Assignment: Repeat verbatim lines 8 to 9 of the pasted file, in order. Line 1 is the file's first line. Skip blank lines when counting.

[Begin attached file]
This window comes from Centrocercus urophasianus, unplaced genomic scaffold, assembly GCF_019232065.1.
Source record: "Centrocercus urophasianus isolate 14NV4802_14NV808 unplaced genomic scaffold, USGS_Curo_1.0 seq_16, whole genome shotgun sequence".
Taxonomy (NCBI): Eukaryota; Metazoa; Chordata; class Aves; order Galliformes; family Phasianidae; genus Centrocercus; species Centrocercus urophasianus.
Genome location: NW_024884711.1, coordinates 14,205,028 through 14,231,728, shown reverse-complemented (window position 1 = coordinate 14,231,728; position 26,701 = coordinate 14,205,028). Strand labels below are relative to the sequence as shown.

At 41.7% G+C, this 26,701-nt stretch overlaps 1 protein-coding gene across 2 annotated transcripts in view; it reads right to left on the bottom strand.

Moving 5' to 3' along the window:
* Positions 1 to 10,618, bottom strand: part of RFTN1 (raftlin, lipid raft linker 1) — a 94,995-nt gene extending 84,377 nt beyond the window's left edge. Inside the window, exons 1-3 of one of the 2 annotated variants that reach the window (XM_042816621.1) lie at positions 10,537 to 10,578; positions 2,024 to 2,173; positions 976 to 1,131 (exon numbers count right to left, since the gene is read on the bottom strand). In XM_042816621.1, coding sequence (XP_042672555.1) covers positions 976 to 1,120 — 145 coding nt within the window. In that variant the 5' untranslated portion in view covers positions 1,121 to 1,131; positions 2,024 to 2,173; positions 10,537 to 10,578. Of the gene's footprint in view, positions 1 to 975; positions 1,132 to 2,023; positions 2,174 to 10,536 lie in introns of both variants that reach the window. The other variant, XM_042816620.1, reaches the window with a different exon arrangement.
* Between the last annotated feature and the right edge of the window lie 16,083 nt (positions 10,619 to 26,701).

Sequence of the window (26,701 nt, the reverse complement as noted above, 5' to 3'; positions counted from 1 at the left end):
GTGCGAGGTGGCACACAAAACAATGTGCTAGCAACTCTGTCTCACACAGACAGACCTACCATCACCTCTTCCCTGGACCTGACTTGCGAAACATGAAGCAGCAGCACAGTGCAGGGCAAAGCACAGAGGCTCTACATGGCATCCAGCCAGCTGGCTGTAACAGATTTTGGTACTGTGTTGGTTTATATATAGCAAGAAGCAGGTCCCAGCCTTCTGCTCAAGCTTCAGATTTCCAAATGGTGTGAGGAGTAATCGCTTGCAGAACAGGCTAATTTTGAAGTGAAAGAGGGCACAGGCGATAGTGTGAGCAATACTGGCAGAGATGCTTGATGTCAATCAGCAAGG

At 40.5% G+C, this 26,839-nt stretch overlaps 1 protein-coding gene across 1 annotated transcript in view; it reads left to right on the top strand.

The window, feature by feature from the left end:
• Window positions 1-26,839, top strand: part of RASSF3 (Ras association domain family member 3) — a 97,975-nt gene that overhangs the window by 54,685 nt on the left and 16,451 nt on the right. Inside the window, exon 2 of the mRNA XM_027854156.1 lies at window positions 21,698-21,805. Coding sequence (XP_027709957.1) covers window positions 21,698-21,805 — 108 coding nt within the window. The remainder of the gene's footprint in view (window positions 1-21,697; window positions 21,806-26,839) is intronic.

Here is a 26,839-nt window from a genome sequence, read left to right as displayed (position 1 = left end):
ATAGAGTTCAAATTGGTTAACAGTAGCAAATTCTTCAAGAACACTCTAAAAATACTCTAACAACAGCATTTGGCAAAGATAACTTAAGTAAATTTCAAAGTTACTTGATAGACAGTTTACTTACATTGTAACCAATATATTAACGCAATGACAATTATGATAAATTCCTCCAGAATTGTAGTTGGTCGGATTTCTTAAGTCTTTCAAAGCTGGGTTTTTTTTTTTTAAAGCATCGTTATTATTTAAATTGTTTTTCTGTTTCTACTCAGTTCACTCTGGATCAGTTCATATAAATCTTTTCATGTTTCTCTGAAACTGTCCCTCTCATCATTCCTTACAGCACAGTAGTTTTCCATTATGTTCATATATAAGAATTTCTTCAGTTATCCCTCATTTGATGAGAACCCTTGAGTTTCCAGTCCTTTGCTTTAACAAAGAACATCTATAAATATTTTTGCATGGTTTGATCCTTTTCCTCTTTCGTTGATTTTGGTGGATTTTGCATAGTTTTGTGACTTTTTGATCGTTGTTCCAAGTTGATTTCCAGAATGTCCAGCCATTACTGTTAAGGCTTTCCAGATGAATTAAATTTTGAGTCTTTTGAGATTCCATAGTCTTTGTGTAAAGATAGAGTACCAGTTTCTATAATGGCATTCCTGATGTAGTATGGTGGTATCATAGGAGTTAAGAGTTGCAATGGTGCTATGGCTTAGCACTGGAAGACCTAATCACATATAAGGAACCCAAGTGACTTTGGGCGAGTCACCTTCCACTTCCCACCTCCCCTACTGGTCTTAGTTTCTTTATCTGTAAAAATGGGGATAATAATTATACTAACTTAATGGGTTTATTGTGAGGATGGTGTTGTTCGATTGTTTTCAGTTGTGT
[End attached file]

* Between the last annotated feature and the right edge of the window lie 16,083 nt (positions 10,619 to 26,701).

Sequence of the window (26,701 nt, the reverse complement as noted above, 5' to 3'; positions counted from 1 at the left end):